Like most other industries, auction houses are shifting focus from live events to online channels. Since Sotheby’s will only host in-person auctions twice a year (June and December) for the foreseeable future, Lopez is responsible for launching weekly and monthly online auctions to make up for the current restrictions.
Additionally, he also has to organize lots for the two in-person auctions by curating, qualifying, and authenticating timepieces. Along with his team in the New York office, which also covers the East Coast of the U.S., Canada, and Latin America, there is the Los Angeles team. Most of the timepieces are sourced from private clients and a few dealers.
Lopez’s experience as a jeweler and in watch repair prepared him for his current role. It takes a certain type of hands-on experience to understand the nuances of vintage timepieces, particularly if information about a specific watch is not readily available from the manufacturers.
For instance, with vintage Rolex Daytona “Paul Newman” watches, it’s important to remember that Rolex has never disclosed how many were made, how many versions there are, and the exact years they each version was produced. Unlike some other watchmakers, Rolex does not offer any type of archival or authentication services, so it is up to collectors, scholars, and professional experts like Lopez to investigate, study, and compile the information.
Only with a great understanding of the watch at hand and the current market condition can an appropriate price estimate be given to the client looking to auction his or her timepiece.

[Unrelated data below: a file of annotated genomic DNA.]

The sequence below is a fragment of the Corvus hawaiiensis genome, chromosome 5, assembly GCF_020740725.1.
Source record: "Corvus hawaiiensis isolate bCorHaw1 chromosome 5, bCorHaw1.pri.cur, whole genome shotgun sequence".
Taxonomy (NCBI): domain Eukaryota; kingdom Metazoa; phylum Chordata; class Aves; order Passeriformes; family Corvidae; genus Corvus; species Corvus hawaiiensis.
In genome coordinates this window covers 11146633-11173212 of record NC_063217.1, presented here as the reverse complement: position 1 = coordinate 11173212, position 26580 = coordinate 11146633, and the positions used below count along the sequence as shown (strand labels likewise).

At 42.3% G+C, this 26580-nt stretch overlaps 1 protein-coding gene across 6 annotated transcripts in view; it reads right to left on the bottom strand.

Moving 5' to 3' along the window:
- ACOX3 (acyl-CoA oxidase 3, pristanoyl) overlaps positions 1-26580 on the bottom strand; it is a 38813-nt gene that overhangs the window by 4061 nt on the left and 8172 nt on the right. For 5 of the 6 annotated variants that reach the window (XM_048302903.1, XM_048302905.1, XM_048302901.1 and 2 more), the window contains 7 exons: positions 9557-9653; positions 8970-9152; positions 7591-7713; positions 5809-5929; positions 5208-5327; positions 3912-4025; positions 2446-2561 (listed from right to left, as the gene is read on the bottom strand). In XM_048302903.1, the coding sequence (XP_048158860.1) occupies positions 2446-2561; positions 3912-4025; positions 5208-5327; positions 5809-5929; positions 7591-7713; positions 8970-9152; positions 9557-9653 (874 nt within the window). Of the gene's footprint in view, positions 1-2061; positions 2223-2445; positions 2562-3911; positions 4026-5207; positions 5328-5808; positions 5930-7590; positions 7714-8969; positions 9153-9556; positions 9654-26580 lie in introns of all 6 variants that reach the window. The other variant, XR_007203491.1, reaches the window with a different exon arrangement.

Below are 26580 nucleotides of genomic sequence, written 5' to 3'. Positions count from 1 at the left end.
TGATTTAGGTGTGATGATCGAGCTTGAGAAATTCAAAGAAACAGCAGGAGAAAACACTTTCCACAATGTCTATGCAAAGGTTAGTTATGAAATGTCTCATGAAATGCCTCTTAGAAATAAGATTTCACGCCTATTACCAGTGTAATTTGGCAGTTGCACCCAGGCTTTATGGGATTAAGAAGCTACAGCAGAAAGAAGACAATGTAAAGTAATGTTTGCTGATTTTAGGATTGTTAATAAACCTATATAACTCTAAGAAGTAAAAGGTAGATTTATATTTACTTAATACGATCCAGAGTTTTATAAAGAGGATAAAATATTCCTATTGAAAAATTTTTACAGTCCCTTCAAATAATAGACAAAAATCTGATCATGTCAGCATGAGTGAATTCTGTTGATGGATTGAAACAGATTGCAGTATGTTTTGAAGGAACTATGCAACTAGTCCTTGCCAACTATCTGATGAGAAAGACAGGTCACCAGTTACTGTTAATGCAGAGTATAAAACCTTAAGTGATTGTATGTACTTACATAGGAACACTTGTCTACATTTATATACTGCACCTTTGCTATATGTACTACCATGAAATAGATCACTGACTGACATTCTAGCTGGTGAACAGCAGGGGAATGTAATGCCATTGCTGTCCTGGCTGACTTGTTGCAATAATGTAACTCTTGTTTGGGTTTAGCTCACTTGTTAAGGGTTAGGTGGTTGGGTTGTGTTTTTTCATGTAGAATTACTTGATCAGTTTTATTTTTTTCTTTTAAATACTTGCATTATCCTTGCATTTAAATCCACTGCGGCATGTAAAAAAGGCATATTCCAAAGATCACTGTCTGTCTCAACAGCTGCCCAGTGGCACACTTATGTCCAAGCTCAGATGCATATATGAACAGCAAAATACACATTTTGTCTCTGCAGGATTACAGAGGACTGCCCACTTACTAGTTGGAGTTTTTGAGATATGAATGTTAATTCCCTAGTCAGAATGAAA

Given the current times we are living in, Sotheby’s has decided to lean towards an online platform since the reach is vastly wider than the classic auction catalog. In addition to generating more traffic, an online platform provides plenty of data, such as how many clicks per page and which models have been viewed the most.
This type of information can then be analyzed to predict customer needs and potential trends. For a long time, auction houses never thought that they could convince a large number of buyers to buy expensive fine watches online. It was always understood that potential buyers had to see the watches “in the metal” before even considering placing a bid.
But that is no longer the case—seasoned collectors are happy to purchase online as long as the accompanying pictures and information are clear enough to tell the full story. Clients are also more comfortable if there is an easy return policy and if the watch is being sold by a renowned name like Sotheby’s. To further protect its clients, Sotheby’s always provides detailed condition reports and authenticity guarantees with each watch available for auction.